images

Current Issue:

Fun and active ideas for engaging an Alzheimer’s patient


Gear activities to the patient’s ability to participate

Plan activities that the patient is interested in, such as art, cooking, walking, swimming, or gardening. Focus on enjoyment, not achievement. If the person is lucid enough, involve them in making music, doing puzzles or crosswords, or playing memory games, card or board games. Or, the patient may enjoy hearing music, contact with pets, or sitting outside in the garden.

Use humor

Alzheimer’s patients no longer have the cognitive ability to understand your humor, they can still appreciate it. They may still smile or laugh and sharing that laughter can be a relief. Use the same modes of humor as you always have: teasing, nonsense, clowning. But know the boundaries.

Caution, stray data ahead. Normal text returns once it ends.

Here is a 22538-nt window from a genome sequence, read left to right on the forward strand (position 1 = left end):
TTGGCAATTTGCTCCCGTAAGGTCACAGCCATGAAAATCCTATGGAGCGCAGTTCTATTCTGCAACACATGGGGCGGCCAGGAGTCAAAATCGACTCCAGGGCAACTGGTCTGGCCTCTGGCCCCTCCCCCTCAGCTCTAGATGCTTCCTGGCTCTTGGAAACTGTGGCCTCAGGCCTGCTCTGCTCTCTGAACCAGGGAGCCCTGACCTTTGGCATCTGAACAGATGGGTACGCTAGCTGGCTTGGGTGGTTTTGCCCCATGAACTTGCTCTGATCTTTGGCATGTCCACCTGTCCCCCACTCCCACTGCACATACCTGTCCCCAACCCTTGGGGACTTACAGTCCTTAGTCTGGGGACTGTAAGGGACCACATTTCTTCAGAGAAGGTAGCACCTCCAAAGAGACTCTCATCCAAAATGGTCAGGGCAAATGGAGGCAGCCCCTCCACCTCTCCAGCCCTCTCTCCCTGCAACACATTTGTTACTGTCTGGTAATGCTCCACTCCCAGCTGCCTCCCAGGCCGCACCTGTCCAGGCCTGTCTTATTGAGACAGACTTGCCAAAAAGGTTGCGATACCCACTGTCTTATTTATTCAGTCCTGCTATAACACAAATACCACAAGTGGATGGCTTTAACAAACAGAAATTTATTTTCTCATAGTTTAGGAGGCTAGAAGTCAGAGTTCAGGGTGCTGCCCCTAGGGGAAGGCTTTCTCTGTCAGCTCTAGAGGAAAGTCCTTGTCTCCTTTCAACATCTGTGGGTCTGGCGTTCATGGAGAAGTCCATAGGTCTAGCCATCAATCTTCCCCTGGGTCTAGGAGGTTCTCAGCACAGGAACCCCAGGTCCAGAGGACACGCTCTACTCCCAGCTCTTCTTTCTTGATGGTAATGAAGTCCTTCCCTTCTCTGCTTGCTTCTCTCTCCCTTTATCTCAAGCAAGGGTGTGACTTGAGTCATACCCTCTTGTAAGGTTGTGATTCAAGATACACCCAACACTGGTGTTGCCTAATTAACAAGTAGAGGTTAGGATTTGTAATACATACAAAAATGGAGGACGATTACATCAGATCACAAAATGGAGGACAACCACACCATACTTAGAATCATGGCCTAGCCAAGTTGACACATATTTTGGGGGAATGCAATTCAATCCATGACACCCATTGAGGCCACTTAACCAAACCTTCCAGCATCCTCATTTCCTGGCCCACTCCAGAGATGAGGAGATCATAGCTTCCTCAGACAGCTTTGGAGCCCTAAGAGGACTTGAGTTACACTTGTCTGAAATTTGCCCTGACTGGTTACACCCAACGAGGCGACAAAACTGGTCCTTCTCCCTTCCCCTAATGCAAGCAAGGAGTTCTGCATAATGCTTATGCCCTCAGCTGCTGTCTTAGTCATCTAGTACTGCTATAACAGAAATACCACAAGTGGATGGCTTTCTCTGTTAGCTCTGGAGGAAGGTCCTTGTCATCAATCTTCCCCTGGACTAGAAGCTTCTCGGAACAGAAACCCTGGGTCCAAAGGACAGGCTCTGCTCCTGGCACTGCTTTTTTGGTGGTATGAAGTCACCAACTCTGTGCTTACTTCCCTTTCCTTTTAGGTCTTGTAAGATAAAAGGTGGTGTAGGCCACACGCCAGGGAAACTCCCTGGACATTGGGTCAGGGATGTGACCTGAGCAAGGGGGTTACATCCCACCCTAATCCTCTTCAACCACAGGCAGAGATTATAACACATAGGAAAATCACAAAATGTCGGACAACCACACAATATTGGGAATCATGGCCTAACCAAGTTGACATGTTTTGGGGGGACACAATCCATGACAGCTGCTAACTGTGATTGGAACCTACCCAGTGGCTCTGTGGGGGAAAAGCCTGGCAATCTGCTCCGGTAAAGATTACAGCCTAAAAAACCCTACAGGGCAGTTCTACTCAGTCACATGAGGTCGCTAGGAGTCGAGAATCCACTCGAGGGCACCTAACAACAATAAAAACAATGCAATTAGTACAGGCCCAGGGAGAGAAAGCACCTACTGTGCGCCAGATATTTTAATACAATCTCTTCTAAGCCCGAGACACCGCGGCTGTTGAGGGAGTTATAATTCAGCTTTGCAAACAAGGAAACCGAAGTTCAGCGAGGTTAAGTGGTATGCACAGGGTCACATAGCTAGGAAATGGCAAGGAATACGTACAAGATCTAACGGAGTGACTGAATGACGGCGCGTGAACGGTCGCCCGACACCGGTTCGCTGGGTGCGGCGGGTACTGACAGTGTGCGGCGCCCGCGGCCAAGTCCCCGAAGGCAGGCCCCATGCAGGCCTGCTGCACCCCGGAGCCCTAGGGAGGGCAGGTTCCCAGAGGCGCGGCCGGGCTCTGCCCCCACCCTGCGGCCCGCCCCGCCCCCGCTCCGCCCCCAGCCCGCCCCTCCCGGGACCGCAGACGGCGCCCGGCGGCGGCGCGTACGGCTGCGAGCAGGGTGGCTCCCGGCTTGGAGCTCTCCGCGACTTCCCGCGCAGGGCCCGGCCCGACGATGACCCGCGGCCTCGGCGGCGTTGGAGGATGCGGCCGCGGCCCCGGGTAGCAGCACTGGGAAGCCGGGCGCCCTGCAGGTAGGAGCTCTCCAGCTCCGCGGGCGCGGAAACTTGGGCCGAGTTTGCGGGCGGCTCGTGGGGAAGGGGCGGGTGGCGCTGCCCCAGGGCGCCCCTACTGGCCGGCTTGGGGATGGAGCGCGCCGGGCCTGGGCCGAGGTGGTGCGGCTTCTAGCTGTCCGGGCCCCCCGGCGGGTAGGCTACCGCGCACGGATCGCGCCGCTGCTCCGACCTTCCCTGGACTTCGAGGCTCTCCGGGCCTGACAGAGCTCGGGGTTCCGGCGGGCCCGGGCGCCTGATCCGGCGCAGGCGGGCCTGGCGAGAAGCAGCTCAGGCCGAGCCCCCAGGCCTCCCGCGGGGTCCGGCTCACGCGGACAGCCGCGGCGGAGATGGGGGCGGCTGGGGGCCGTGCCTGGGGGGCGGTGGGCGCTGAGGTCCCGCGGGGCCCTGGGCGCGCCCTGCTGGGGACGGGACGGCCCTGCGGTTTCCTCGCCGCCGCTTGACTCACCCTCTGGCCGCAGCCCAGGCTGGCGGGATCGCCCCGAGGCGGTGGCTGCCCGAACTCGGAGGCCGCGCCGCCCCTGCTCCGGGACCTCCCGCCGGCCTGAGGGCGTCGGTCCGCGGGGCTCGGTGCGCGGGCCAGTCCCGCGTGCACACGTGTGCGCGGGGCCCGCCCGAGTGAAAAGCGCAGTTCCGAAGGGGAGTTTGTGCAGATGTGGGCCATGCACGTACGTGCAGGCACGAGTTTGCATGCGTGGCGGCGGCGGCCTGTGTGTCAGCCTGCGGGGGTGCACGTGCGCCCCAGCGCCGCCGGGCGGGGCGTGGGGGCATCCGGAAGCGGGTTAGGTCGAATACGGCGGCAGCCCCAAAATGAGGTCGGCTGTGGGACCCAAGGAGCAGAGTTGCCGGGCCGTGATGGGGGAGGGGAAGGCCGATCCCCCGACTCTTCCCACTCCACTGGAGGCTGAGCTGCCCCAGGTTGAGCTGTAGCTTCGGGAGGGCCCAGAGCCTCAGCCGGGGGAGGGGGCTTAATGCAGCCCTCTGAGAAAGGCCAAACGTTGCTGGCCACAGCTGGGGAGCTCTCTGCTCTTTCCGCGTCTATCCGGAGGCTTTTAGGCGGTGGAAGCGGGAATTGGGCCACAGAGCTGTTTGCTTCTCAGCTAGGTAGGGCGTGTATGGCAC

Get outdoors

Go for walks in the neighborhood, go for a drive, or spend time at a park. Walking is often therapeutic, although the pace may not be as vigorous as you might like. Develop a style of paying more attention to the beauty and the novelty of your surroundings as you walk.

Maintain an active social life

Counteract isolation and loneliness, encourage family and friends to stay involved. Take the patient to family gatherings if it’s comfortable to do so. Schedule visitors, to avoid surprises and have something to look forward to. Even if the elder with dementia does not recognize visitors, the contact is valuable for them.

Seek out organized group activities

Senior centers and adult day care facilities usually provide opportunities for structured activities such as exercise, sharing meals, group games and socializing. Some programs are set up specifically to meet the needs of dementia patients. This will provide social stimulation for the patient and respite for you, the caregiver.

Routine

As symptoms progress, unfamiliar people, places and activities can be upsetting or confusing. Routines are reassuring to Alzheimer’s patients. Some recommendations are to structure the day. Provide consistent environmental cues about the time of day. Help the person look forward to milestones. Be near the person, patients feel most comfortable if their caregiver is nearby.